The interior of the synagogue (pictured below) is beautiful. Designed in the Biedermeier style of the time in an oval shape, it has a beautiful blue painted ceiling decorated with golden stars and two women's galleries supported by 12 ionic columns. Daniele told me that the organ is not real. Emperor Joseph demanded an organ be installed and when he visited the synagogue shortly after its opening, a real, smaller organ had to be brought in and played from behind the fake one to sustain the facade. There are regular tours of the synagogue, but visitors must bring their passports and go through rigorous security checks. This began after a palestinian terrorist attack in 1982 that resulted in the murder of two people attending a barmitzvah with a further thirty being injured.
Although the Jewish community of Vienna is tentatively renewing itself, the darker past is never very far away. There are many memorials to the Jews killed during the Holocaust, the most well known being the Rachael Whiteread sculpture in Judenplatz (pictured below) which commemorates the 65,000 Austrian Jews who were unable or unwilling to leave before being deported and murdered. Unveiled in the year 2000, the structure represents an empty room whose doors have no handles and with the outer walls made up of a library of books representing the lives of the lost. The names of the camps to which the victims were deported are engraved on the plinth.
The Judenplatz is a quiet Viennese square with large scale buildings dating back several hundred years. Turning the corner into the square for the first time, the sculpture presents a shock to visitors, immediately taking their attention and interest. The sculpture is not the only tragedy commemorated in this square. There is also a branch of the Jewish museum in the Judenplatz in which it is possible to see below ground, the remains of a medieval synagogue where 200 men and their rabbi committed suicide and set the building on fire rather than undergo forced conversion during a 1421 pogrom. This did not stop many more Jews being burned alive outside of the city and the exclusion of all Jews from Vienna until the seventeenth century.
There are several other Holocaust memorials in Vienna, but I was particularly moved by two of the smaller ones. As in Berlin, there is a trail that visitors can follow with small plaques fixed to the ground otuisde of the homes of deportees, listing their names, dates of birth and death (where known) as well as place of deportation. This not only keeps their memories alive, but links them forever to their former homes. Aron Menczer was a young man who helped look after the many Jewish children either orphaned or left to fend for themselves when their parents were deported. Despite having the necessary papers to emigrate to Eretz Israel, he did not take this opportunity to escape, preferring to remain with his young charges to the end, which eventually came with their deportation to Auschwitz in October 1943 where together with Menczer they were gassed on arrival. His memorial is a simple free standing stone block that stands in Marc Aurel Strasse outside of the former orphanage. Apparently the current owner of the building did not want it fixed to the walls. Simon Weisenthal once had his Holocaust Documentation Centre in the same street.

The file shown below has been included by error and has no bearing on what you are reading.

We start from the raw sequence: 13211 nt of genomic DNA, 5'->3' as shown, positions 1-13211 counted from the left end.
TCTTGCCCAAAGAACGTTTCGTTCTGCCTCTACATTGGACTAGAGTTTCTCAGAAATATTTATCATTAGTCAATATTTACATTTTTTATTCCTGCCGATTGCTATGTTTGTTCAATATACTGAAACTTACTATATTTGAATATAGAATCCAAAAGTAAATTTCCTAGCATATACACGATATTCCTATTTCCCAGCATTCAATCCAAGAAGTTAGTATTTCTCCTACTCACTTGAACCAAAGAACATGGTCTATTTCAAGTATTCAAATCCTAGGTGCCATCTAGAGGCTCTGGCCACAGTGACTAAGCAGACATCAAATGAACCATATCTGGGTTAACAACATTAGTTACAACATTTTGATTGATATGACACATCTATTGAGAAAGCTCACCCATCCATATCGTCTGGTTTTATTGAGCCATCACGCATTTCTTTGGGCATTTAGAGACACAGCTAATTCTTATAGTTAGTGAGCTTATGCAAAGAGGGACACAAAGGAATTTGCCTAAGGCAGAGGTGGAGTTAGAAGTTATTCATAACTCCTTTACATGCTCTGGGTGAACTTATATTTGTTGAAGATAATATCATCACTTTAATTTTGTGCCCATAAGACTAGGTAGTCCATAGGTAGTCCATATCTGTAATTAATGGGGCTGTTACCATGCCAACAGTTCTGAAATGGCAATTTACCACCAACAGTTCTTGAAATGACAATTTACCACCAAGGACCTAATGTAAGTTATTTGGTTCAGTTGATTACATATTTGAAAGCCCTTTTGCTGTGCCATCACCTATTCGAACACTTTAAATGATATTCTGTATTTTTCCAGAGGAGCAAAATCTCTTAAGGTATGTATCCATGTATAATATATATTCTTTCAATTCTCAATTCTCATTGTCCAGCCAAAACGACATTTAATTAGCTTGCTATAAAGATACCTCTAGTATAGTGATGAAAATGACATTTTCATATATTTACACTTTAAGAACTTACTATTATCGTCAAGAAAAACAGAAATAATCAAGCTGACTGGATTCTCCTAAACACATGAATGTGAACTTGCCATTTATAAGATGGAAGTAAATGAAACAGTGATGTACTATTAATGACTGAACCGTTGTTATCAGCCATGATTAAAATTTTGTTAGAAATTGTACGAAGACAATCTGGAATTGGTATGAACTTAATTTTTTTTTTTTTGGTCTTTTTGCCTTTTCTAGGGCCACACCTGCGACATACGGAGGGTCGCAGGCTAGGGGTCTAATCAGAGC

Viennese Jewry has a long and often troubled history. However, it must be remembered that this was the community that gave Austria and the world the genius of Sigmund Freud the pioneer of psychoanalysis, composers Gustav Mahler, Erich Korngold, Arnold Schoenberg and Fritz Kreisler; writers Joseph Roth, Felix Salten and Stefan Zweig, the vocal brilliance of Richard Tauber, architect Josef Frank and countless others whose legacy lives on today. It would be unrealistic to expect what is now a very small community to regain such prominence, but there is again Jewish life in the streets of Vienna and Hebrew can be heard in its streets - not just from the many Israeli tourists who come here to look for their family history or to enjoy the amazing cultural scene - especially art and music - that Vienna still offers. It doesn't take a great deal to sit in Cafe Central, the favourite coffee house of many of Vienna's most prominent Jews in the 19th and early 20th centuries, to be able to conjure up just what a wonderful community this must have been. Thanks again Daniele!